Strangest State: Interstate Aliens and a Lady Resurrected

Patrick Michels

Strangest State is a recurring feature on local news you might have missed from around Texas. From profiles of small-town doctors to monstrous swamp creatures found by local kids, they’re stories that don’t fit… anywhere, really, but we want to be sure don’t go unnoticed. Got a local oddity or some small-town news to share? Tips are welcome at [email protected]

Barbara Kleinschmidt discovered she'd been — erroneously — declared deceased by the Social Security Administration on Black Friday.
Barbara Kleinschmidt discovered she’d been — erroneously — declared deceased by the Social Security Administration on Black Friday.  KLTV

DOGWOOD CITY // “Barbara Kleinschmidt is the picture of health,” KLTV in Tyler reported in December. “But according to the Social Security administration, she died last week on Black Friday.” Kleinschmidt learned the news after she was prevented from making an online purchase. Then she got notices that her bank accounts had been closed. One week into her life off the Social Security grid, Kleinschmidt told the station she worried about how she’d keep going without getting her credit cards back. “There’s no Christmas from me to anybody,” she said. “I feel like I’m going to be dead my whole life.”

TAHOKA // After a winter visit to South Texas six years ago, Cathy Ross was inspired to bring her very own Christmas theme park to rural West Texas. She placed an ad in the paper asking for donations, and soon Santa’s Land was born, with secondhand “light displays, nativity scenes, and cut-out and inflatable reindeer, Santas and other Christmas characters,” according to the Lubbock Avalanche-Journal. There’s even a live Santa in the garage. “Our Santa wait is next to nothing,” Ross said. “It’s not a ‘stand in line for hours’ thing.” Bill Chancy, who helps run the park with Ross, said they don’t have any plans to quit. “We do it mainly for the kids,” he said.

MARSHALL // November 3 was a banner day for local writers Andrea Arterbery and Laura Beil, who were published in the New York Times on the same day. “Seeing their stories in such an esteemed publication has been rewarding for both,” the Marshall News Messenger reported. “They’ve both received heavy traffic online with Beil’s generating 187 comments, as of Saturday and Arterbery’s triggering 218 remarks.” Arterbery’s piece, “Does Anybody Own the Cornrow?” “is featured on its very own page in the New York Times, above a Stuart Weitzman ad.” The News Messenger did not mention where readers might find Beil’s piece, “Small Towns Face Rising Suicide Rates,” but did note that her recent Cosmopolitan feature, “Does Your Period Have to Be This Bad? Treatment for period pain hasn’t advanced in 30 years. What gives?” has been shared 635 times.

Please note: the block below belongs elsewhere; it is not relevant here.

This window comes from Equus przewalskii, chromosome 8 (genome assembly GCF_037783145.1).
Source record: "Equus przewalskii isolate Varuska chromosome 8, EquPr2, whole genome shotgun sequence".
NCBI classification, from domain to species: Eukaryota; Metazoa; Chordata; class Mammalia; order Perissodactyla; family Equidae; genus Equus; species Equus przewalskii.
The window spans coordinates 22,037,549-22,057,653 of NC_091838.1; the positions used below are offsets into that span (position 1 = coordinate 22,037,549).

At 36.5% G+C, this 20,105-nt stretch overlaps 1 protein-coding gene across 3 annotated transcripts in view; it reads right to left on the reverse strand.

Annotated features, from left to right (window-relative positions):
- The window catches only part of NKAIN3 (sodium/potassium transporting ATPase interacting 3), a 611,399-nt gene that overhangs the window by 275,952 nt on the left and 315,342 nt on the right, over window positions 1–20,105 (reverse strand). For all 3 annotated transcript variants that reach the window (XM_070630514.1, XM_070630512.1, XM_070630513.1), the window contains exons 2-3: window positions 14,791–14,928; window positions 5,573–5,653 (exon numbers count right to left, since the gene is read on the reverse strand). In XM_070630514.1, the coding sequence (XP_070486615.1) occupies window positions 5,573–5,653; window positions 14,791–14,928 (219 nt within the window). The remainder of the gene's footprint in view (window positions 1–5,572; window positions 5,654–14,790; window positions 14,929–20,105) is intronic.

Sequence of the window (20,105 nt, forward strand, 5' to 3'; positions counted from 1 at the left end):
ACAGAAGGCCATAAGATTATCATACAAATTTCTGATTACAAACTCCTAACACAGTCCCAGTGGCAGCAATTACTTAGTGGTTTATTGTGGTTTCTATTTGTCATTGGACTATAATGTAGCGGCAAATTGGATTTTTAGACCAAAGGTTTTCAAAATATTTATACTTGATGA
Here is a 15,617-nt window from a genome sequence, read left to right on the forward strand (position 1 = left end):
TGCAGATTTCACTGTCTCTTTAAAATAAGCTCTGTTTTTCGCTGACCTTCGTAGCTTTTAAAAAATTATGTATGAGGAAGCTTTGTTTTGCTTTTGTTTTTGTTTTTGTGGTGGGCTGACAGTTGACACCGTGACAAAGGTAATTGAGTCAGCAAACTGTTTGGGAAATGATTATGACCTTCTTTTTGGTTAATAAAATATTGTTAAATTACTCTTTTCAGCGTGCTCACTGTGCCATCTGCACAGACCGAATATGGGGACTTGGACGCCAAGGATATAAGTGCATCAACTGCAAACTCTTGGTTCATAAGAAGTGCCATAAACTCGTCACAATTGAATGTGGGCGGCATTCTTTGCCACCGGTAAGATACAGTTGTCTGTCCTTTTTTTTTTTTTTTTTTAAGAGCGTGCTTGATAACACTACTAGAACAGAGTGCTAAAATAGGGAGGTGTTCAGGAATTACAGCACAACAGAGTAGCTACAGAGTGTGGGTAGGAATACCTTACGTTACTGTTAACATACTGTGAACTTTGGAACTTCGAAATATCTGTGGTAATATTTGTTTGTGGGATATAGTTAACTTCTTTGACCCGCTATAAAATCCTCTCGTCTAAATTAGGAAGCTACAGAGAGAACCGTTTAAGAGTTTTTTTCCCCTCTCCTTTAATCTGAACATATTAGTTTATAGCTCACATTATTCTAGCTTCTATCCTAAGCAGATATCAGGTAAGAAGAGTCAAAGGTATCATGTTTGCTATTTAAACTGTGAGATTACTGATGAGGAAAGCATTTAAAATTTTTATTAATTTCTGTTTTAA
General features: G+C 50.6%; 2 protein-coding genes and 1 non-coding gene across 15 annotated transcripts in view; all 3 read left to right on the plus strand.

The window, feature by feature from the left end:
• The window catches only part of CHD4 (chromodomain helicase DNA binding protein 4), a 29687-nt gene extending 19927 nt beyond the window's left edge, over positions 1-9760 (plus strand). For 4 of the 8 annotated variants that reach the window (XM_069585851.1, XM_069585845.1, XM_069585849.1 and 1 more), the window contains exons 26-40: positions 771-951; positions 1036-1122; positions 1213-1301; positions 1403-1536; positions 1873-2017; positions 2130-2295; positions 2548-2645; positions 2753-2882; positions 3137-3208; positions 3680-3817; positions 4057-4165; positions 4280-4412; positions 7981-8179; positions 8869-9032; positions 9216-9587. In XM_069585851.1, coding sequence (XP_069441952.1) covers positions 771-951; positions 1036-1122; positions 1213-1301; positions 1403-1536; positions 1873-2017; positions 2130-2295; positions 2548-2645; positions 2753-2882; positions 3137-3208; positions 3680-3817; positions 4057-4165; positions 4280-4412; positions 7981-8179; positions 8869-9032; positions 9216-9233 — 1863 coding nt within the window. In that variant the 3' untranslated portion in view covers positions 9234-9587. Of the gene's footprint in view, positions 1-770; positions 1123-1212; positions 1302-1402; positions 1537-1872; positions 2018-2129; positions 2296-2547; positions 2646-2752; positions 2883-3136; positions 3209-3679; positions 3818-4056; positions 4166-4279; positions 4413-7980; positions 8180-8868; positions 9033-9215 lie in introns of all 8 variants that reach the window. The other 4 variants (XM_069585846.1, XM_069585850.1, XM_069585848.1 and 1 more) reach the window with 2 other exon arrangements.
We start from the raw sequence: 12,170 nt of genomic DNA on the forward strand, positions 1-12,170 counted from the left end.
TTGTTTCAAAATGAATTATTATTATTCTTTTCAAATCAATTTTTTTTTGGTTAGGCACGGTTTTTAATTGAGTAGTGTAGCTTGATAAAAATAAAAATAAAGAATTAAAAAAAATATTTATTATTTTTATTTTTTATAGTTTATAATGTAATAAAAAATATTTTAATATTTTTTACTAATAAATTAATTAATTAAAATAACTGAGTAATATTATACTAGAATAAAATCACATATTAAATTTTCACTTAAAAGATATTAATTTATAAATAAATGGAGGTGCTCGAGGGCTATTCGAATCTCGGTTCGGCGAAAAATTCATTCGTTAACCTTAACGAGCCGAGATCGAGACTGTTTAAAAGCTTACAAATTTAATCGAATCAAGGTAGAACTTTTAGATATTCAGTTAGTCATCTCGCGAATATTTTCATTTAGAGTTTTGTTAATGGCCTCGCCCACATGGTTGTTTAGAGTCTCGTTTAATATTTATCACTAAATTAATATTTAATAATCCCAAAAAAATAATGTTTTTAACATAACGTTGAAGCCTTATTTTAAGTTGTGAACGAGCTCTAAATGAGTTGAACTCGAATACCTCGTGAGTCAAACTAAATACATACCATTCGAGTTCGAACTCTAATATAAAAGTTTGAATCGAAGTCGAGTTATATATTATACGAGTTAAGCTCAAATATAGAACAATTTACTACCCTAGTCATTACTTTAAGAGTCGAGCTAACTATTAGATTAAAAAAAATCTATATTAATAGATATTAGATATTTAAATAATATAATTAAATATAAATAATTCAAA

These markings aren't the work of aliens or ISIS, but the Texas Department of Transportation.
These markings aren’t the work of aliens or ISIS, but the Texas Department of Transportation.  Fayette County Record

SCHULENBURG // At least some local conspiracy theorists have been vindicated. “Those funny road markings that showed up along Interstate 10 over the last couple weeks weren’t put there by aliens,” the Fayette County Record reported, “but they were put there by the government.” Curious residents had spotted the markings — two white stripes meeting at a 90-degree angle — along the interstate and posited they were signs of a federal gun reclamation plot or “an ISIS invasion.” In fact, the Record reported, the marks were part of a survey for expanding I-10. Project manager Ruben Gaztambide told the Record that similar marks had been painted on highways nationwide, including in Minnesota, and, “Yeah, we made the news up there, too.”

TYLER // Jurors split on whether former county judge candidate John Furlow was responsible for the theft of 22 of his opponent’s campaign signs in 2014. Michael Konieczny admitted to taking the signs, but claimed Furlow put him up to it, according to the Tyler Morning Telegraph. In a chain of text messages presented at trial, Konieczny referred to himself as “Sneaky Pete” and told Furlow, “it was a nice night to ‘make some things disappear,’” the paper reported. Furlow’s attorney claimed the charges were retribution for spreading a police report during the campaign against now-County Judge Joel Baker, which suggested that “Baker had videotaped a young woman in a neighboring home through her window around 1 a.m.”

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Patrick Michels, a former Observer staff writer, is a reporter at the Center for Investigative Reporting.

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